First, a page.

A plague struck Sargodha in 1903.
To this day, people tell tales of how tens of thousands of people lost their lives as they lay wasted by disease. A curse to mankind.
Over a century later, Mohammad Farooq* lies wasting thousands of miles away from his hometown in Sargodha — in a prison cell, condemned to death. A sentence he wish he didn’t contract. A death in return for his dreams. Dreams of marrying off his infant daughter when she came of age.
But only nightmares come true for the poor, even when they begin as a dream.
Illiterate and unskilled, Farooq drove a rickshaw to support his family, the three wheels of his vehicle rolling on, barely pushing forward the lives of his pregnant wife and daughter.
Overworked and underpaid, Farooq didn’t have the time to dream, but his father, Abdul Samad*, did. He had three sons and a daughter, and he wanted for them a life better than his.
So when, in 2010, two men approached him as overseas employment promoters, Samad was adamant to make something of it, for Farooq to have dreams of his own.
Condemned unheard: On death row abroad
The agents, Allah Ditta and Mazhar Abbas, asked for Rs150,000. They told Samad they would take his son to Saudi Arabia. Farooq, just 26 years old at the time, would make a life in the desert kingdom. Their lives in Sargodha would bloom as a result.
It was no ordinary sum of money for a family with their limited means. The rickshaw had to be sold, along with everything else of value the family owned. It was the price they had to pay for their future, for the future of Farooq’s children.
The money bought a visa and travel documents. In May that year, just before floods wreaked havoc in plains across the country, Allah Ditta and Abbas took Farooq to Karachi, the City of Lights that was soon to plunge Farooq’s life into darkness.
He spent the next few days there. The heat and humidity in Karachi can be oppressive in May, but for Farooq, a far more dangerous fire was raging within.
He had to make a decision: risking his own life and the lives of his family, or do as the agents told him to. He did as he was told.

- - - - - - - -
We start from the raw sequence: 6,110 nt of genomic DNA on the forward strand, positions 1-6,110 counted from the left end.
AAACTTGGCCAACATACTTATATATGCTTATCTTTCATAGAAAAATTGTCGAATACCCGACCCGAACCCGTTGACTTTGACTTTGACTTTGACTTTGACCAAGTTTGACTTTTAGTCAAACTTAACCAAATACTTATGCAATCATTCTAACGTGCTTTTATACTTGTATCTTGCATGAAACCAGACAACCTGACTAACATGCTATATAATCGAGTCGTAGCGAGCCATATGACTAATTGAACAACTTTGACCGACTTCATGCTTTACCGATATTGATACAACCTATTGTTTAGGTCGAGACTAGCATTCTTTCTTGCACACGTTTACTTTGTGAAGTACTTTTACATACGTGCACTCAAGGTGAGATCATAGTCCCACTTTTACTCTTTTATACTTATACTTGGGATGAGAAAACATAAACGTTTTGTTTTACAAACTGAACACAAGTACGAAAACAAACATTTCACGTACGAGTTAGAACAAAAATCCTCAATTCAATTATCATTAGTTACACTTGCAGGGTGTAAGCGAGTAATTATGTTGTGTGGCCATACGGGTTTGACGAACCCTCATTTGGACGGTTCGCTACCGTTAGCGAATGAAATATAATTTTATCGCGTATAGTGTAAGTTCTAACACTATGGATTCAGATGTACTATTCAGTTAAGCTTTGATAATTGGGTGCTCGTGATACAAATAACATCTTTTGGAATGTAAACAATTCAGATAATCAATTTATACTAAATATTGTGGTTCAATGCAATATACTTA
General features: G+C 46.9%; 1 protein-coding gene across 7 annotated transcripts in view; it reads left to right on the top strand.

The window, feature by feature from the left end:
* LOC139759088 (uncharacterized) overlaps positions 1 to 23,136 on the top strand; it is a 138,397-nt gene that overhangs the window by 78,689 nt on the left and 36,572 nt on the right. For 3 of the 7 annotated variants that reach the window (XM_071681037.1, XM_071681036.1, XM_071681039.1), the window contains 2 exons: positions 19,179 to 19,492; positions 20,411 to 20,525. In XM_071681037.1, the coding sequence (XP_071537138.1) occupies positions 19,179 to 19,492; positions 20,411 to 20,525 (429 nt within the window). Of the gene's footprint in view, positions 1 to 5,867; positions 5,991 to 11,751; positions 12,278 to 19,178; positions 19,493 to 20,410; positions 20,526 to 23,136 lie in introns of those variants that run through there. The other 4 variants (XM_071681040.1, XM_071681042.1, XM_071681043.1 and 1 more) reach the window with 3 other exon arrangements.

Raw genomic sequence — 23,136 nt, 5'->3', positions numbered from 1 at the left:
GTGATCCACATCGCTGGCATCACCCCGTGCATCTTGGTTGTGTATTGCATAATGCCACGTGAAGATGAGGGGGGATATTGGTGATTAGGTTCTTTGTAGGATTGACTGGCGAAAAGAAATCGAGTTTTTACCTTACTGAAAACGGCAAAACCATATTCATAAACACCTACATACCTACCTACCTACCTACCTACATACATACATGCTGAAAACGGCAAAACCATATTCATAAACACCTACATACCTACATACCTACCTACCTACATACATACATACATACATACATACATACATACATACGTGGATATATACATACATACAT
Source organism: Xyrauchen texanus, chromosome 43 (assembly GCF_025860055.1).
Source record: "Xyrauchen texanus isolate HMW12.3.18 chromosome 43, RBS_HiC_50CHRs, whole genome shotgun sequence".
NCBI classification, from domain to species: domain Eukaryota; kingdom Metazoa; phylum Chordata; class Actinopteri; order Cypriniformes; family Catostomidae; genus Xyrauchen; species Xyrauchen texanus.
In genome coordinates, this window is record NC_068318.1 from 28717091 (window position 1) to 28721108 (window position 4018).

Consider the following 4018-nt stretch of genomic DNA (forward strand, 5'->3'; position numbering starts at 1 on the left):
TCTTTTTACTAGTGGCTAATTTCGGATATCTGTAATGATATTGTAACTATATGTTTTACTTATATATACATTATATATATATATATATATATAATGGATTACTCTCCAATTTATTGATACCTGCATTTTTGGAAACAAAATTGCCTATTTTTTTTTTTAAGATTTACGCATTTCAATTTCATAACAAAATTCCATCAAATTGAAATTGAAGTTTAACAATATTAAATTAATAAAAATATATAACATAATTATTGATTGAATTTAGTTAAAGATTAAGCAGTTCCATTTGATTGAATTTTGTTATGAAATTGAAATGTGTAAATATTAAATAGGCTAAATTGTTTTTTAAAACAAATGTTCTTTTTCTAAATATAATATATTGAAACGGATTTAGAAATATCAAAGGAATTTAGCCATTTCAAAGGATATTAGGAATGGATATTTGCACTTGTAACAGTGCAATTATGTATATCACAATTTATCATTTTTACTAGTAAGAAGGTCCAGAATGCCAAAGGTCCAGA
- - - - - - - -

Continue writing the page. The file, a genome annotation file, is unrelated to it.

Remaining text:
Farooq swallowed capsules of heroin that were to remain in his stomach until it was safe to excrete them. He then boarded a plane.
There were no final goodbyes. His family did not drop him off at the airport. His daughter did not ask him to get her presents when he returned. He did not tell his expecting wife to take care of herself and the baby.
The only familiar faces were unfriendly ones: Allah Ditta and Abbas forcing him to get on the flight. He was told someone would come collect him there. It turned out to be the Saudi authorities.
Farooq was arrested immediately upon his arrival in Riyadh. A trial was conducted in Arabic with no legal counsel for the defendant. Only some portions of the hearings were translated for him.
Upon his refusal to sign a confession in a language he did not understand, Farooq was given a month to file his objection. Relying on the generosity of fellow prisoners who spoke Arabic, he managed to submit an objection on time but was denied the fundamental right to appear in his defence or engage legal counsel.
He was sentenced to death by beheading less than two months later — around the same time his second daughter was born.
The girls are now 11 and nine years old. It has been nearly a decade since Farooq was first imprisoned. Since then, he has been transferred to Al-Ha’ir Prison from Malaz Prison, where he was initially kept.
Footprints: On the death row in Saudi Arabia
He calls his family back home frequently. I ask Samad what the conversations are like and what Farooq’s daughters say to him, but he falls silent. The silence of the state has silenced him too.
After Farooq’s arrest, Samad registered a First Information Report against Allah Ditta and Abbas, but both men were released a year and a half later.
He then sent appeals to the president, prime minister and chief minister. He never heard back from them either.
To date, no official notification has been issued by the government to inform Farooq’s family about his arrest and detention, nor has any meaningful effort been made to ensure justice for Farooq or to enforce his rights under the Vienna Convention on Consular Relations, the Universal Declaration of Human Rights, the International Covenant on Civil and Political Rights, the UN Body of Principles for the Protection of All Persons under Any Form of Detention or Imprisonment, or the Cairo Declaration of Human Rights in Islam.
Samad does not know of these conventions. He does not care for them either. In a recent conversation on the phone, he asks me if there is any hope at all that his son will be spared. I can only respond with silence.
A plague struck Sargodha in 2010. But no one seems to know what to say.
*Names have been changed to protect identities
Read a detailed report by Justice Project Pakistan on this topic, Through the Cracks: The Exploitation of Pakistani Migrant Workers in the Gulf Recruitment Regime
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Ali Haider Habib was the Senior Assistant Editor of the Herald between April 2016 and April 2019. He currently works for Justice Project Pakistan and moonlights as a musician. He tweets @haiderhabib
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